The code I've included (available electronically) has been compiled successfully under Windows and FreeBSD using Mingw32 and g++ (the GNU C++ compiler implementation). I've only tested it using three different e-mail servers, so results may vary depending on how your particular e-mail server implements the protocol. If you come up with any other changes to make the code work on more platforms or with other servers, or if you add any enhancements for other protocols, I hope you will share them. (It might provide a good opportunity to write your own article.)

The nice part of this exercise is that I no longer feel lost when I think about implementing something like a POP3 client in C/C++. I'm not stuck with having to uses languages such as Perl or Java although the libraries for such functionality are not only available but highly portable. I have the advantage of a simple, fast, compiled executable using C/C++ on whatever platform I need, and I'm not locked in to a particular C/C++ compiler or a particular platform.


Related Reading

More Insights

Currently we allow the following HTML tags in comments:

Single tags

These tags can be used alone and don't need an ending tag.

<br> Defines a single line break

<hr> Defines a horizontal line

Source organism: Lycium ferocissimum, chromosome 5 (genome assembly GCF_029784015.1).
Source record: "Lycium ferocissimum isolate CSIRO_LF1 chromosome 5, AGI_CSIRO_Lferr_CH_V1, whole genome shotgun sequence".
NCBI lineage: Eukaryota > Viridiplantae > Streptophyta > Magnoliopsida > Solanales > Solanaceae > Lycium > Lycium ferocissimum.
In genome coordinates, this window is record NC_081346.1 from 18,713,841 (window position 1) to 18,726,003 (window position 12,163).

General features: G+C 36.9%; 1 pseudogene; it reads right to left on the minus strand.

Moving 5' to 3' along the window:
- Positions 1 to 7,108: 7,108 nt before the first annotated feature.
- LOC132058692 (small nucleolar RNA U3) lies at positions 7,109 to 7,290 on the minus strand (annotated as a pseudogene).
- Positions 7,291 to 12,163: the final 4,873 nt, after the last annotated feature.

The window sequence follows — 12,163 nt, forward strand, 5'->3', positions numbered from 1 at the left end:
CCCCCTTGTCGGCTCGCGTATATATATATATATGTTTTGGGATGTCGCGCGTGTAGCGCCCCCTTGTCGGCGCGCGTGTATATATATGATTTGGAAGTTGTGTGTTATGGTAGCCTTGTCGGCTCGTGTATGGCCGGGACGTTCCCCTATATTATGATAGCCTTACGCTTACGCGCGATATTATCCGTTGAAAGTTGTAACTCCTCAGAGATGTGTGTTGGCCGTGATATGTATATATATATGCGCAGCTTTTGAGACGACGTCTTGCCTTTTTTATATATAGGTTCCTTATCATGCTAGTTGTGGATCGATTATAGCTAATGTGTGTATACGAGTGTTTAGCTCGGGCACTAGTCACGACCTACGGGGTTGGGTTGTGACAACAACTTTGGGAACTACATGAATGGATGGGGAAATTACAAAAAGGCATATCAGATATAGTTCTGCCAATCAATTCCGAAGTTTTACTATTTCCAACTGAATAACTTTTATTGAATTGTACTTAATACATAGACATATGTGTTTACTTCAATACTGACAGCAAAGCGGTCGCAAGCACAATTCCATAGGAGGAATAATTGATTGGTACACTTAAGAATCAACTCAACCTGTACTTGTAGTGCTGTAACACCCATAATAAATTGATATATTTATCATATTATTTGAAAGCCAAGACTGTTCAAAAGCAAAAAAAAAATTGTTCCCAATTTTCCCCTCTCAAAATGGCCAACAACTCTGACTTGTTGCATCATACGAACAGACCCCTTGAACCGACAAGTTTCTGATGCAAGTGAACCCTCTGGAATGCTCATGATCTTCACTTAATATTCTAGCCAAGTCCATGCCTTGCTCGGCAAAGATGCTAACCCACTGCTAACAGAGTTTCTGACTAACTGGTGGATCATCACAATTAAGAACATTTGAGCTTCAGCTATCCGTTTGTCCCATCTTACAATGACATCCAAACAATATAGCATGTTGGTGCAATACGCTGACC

Matching tags

These require an ending tag - e.g. <i>italic text</i>

<a> Defines an anchor

<b> Defines bold text

<big> Defines big text

<blockquote> Defines a long quotation

<caption> Defines a table caption

<cite> Defines a citation

<code> Defines computer code text

<em> Defines emphasized text

<fieldset> Defines a border around elements in a form

<h1> This is heading 1

<h2> This is heading 2

<h3> This is heading 3

<h4> This is heading 4

<h5> This is heading 5

<h6> This is heading 6

<i> Defines italic text

<p> Defines a paragraph

<pre> Defines preformatted text

<q> Defines a short quotation

<samp> Defines sample computer code text

<small> Defines small text

<span> Defines a section in a document

<s> Defines strikethrough text

<strike> Defines strikethrough text

<strong> Defines strong text

<sub> Defines subscripted text

<sup> Defines superscripted text

<u> Defines underlined text

Dr. Dobb's encourages readers to engage in spirited, healthy debate, including taking us to task. However, Dr. Dobb's moderates all comments posted to our site, and reserves the right to modify or remove any content that it determines to be derogatory, offensive, inflammatory, vulgar, irrelevant/off-topic, racist or obvious marketing or spam. Dr. Dobb's further reserves the right to disable the profile of any commenter participating in said activities.

Disqus Tips To upload an avatar photo, first complete your Disqus profile. | View the list of supported HTML tags you can use to style comments. | Please read our commenting policy.